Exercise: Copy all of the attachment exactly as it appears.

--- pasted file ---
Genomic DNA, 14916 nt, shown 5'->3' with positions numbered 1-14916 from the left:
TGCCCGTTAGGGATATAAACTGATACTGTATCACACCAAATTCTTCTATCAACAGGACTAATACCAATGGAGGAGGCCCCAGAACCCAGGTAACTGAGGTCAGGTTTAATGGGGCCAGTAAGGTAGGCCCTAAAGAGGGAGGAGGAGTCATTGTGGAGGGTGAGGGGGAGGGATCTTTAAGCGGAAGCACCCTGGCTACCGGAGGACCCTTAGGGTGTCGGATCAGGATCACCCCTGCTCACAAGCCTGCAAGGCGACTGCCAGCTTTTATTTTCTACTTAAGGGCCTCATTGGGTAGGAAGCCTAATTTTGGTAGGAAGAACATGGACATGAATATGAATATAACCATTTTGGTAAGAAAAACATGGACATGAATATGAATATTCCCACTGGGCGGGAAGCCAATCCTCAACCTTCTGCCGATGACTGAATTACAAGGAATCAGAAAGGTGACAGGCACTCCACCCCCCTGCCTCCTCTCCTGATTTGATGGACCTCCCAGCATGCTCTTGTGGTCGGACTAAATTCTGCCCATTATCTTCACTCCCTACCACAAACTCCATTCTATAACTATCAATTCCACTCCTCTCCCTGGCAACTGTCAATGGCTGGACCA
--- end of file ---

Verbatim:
Genomic DNA, 14916 nt, shown 5'->3' with positions numbered 1-14916 from the left:
TGCCCGTTAGGGATATAAACTGATACTGTATCACACCAAATTCTTCTATCAACAGGACTAATACCAATGGAGGAGGCCCCAGAACCCAGGTAACTGAGGTCAGGTTTAATGGGGCCAGTAAGGTAGGCCCTAAAGAGGGAGGAGGAGTCATTGTGGAGGGTGAGGGGGAGGGATCTTTAAGCGGAAGCACCCTGGCTACCGGAGGACCCTTAGGGTGTCGGATCAGGATCACCCCTGCTCACAAGCCTGCAAGGCGACTGCCAGCTTTTATTTTCTACTTAAGGGCCTCATTGGGTAGGAAGCCTAATTTTGGTAGGAAGAACATGGACATGAATATGAATATAACCATTTTGGTAAGAAAAACATGGACATGAATATGAATATTCCCACTGGGCGGGAAGCCAATCCTCAACCTTCTGCCGATGACTGAATTACAAGGAATCAGAAAGGTGACAGGCACTCCACCCCCCTGCCTCCTCTCCTGATTTGATGGACCTCCCAGCATGCTCTTGTGGTCGGACTAAATTCTGCCCATTATCTTCACTCCCTACCACAAACTCCATTCTATAACTATCAATTCCACTCCTCTCCCTGGCAACTGTCAATGGCTGGACCA